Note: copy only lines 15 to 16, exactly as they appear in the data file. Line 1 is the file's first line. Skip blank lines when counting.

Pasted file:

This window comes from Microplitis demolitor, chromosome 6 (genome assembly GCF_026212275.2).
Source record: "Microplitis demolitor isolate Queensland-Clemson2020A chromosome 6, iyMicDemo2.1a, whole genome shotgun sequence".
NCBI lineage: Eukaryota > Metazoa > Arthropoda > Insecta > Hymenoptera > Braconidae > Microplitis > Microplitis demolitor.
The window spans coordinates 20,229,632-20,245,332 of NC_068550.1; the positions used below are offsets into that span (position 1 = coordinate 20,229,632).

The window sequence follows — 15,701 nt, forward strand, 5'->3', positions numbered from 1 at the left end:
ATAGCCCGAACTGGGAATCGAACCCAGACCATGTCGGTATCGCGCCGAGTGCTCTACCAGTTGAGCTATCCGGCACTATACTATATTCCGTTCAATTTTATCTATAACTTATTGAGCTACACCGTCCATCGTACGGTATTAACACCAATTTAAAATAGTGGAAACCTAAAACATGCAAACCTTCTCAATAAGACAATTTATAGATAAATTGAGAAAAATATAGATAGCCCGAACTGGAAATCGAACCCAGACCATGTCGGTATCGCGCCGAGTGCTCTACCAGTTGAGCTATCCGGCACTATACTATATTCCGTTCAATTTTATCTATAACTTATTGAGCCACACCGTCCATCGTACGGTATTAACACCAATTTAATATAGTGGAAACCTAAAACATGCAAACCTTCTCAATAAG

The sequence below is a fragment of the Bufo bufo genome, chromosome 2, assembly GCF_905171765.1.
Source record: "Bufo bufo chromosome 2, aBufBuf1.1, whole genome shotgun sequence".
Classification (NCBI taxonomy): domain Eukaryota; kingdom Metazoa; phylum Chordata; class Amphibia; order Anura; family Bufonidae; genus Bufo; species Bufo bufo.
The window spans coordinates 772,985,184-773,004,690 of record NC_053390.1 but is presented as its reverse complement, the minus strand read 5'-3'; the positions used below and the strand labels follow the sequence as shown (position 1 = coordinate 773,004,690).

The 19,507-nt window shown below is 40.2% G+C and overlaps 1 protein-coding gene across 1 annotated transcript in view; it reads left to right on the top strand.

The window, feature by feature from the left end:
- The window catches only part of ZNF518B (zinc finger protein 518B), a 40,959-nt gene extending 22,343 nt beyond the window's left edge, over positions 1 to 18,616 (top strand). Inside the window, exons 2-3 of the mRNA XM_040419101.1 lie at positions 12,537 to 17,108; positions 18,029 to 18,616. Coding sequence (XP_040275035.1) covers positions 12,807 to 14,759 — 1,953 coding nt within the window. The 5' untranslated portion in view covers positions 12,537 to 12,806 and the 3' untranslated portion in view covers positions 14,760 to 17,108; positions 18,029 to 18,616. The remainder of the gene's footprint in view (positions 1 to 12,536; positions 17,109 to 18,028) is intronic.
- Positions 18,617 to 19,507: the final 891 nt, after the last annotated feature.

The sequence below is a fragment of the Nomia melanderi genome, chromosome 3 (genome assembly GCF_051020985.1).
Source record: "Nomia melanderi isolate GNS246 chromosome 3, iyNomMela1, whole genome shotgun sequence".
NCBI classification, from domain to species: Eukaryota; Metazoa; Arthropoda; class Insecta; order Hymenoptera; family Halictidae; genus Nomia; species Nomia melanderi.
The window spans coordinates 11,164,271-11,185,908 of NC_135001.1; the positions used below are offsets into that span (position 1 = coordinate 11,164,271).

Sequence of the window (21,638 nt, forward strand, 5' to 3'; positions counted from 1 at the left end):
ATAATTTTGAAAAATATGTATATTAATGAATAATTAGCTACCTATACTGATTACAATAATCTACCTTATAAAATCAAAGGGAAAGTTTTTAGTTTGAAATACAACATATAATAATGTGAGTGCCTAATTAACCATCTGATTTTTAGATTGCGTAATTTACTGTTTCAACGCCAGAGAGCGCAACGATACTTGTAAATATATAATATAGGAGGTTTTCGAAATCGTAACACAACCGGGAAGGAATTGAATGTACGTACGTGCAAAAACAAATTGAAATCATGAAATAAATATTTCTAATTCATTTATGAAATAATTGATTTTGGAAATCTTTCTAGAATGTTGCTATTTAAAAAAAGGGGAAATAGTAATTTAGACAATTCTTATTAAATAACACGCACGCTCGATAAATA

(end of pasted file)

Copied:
The sequence below is a fragment of the Nomia melanderi genome, chromosome 3 (genome assembly GCF_051020985.1).
Source record: "Nomia melanderi isolate GNS246 chromosome 3, iyNomMela1, whole genome shotgun sequence".